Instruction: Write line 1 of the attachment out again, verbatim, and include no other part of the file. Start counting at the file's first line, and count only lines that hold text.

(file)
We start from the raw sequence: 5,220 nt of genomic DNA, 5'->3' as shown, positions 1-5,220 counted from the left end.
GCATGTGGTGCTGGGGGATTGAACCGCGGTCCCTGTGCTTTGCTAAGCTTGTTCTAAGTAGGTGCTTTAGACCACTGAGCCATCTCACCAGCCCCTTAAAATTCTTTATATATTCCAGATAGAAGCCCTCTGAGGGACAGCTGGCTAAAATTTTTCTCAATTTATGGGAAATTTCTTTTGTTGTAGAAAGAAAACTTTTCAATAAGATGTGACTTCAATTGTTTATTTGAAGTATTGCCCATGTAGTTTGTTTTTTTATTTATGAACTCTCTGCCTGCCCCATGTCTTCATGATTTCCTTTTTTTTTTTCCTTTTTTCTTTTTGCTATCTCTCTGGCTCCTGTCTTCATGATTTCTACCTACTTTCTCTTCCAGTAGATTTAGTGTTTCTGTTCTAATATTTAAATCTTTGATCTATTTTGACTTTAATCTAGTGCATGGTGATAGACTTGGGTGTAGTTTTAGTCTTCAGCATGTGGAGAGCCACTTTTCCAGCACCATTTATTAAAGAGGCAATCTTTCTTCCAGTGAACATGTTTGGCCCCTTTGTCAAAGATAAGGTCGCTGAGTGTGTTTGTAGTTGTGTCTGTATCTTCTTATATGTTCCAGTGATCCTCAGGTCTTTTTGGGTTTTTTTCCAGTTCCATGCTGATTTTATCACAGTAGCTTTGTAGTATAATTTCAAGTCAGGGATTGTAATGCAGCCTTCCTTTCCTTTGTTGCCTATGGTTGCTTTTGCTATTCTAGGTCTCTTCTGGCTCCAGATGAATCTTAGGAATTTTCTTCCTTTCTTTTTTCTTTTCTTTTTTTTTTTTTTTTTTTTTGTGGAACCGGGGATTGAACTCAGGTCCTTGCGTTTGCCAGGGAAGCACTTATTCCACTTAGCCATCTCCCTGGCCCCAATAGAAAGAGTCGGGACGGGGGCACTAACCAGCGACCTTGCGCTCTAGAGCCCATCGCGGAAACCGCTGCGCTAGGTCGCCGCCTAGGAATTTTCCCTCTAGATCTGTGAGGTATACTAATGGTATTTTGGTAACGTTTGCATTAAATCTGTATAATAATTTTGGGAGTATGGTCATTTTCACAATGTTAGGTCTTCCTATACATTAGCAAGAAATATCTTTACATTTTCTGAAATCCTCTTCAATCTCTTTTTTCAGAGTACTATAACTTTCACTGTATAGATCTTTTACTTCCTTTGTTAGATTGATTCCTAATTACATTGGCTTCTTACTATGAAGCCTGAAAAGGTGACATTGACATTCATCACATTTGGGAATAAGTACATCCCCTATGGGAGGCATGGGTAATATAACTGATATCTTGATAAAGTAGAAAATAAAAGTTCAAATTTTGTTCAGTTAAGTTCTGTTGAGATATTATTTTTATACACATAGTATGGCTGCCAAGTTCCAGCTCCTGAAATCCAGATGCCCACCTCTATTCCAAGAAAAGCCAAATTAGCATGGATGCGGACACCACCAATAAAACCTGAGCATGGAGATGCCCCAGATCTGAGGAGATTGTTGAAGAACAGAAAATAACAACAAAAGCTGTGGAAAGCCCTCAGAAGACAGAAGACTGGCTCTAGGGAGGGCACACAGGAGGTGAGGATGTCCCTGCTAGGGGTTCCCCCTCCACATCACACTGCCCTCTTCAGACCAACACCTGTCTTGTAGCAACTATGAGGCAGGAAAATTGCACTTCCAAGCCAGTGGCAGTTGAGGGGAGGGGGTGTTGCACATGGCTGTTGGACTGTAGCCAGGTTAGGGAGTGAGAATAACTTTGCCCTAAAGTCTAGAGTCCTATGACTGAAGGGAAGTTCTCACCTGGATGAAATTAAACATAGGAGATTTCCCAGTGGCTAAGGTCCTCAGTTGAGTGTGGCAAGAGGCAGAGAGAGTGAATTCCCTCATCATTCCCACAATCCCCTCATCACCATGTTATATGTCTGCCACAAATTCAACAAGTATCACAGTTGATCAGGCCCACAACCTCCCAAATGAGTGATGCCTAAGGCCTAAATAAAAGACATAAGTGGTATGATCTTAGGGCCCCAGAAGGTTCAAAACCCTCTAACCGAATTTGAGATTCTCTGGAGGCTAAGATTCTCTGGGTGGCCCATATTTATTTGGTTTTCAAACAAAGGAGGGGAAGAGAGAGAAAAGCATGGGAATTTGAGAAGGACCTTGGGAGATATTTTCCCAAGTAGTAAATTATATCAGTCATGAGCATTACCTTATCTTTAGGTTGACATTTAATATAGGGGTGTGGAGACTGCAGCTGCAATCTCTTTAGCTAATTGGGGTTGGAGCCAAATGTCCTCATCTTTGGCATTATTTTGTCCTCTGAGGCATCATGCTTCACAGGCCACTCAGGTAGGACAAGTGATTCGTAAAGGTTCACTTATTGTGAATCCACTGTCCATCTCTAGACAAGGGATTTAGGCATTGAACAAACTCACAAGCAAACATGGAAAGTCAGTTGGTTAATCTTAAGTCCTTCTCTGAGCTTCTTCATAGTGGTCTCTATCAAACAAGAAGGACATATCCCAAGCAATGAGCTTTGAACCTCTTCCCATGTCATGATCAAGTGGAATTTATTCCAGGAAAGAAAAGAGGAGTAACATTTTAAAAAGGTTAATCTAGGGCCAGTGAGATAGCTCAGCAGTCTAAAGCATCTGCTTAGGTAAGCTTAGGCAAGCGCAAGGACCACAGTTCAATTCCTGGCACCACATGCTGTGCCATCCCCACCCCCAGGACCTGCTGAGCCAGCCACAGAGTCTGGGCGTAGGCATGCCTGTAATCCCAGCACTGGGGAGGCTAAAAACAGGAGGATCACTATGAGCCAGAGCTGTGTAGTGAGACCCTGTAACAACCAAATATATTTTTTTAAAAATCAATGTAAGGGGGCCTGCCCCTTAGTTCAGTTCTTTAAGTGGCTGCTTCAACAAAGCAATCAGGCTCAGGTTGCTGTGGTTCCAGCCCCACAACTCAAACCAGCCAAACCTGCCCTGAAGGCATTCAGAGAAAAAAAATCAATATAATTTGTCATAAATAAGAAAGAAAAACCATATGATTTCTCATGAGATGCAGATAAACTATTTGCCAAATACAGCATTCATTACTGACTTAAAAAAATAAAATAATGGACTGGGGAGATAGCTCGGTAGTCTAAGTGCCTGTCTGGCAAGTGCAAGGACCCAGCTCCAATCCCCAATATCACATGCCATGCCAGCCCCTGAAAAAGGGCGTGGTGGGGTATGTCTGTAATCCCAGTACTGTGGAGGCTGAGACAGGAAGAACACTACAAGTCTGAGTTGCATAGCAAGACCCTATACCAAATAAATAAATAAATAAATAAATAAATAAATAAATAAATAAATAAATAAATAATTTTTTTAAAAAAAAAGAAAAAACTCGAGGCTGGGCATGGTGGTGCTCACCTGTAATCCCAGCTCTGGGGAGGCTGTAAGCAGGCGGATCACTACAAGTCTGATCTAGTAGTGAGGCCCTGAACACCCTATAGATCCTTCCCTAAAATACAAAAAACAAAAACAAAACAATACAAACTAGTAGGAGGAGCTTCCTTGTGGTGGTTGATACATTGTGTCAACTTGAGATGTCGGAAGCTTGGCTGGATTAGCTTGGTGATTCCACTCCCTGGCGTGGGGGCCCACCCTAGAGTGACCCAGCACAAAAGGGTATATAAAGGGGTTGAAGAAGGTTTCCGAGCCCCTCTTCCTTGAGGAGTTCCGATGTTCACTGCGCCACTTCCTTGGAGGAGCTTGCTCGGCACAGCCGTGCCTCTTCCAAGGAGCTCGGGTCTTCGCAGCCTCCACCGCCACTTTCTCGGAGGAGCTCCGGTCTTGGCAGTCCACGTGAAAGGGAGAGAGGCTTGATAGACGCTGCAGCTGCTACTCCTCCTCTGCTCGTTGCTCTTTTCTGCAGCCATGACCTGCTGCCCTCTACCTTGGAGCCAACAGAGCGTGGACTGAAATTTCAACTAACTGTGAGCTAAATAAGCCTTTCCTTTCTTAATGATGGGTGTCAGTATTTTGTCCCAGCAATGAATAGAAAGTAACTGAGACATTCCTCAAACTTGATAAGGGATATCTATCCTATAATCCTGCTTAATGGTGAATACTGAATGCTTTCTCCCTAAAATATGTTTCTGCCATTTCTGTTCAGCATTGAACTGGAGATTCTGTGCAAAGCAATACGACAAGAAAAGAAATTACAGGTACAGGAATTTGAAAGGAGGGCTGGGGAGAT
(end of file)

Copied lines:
We start from the raw sequence: 5,220 nt of genomic DNA, 5'->3' as shown, positions 1-5,220 counted from the left end.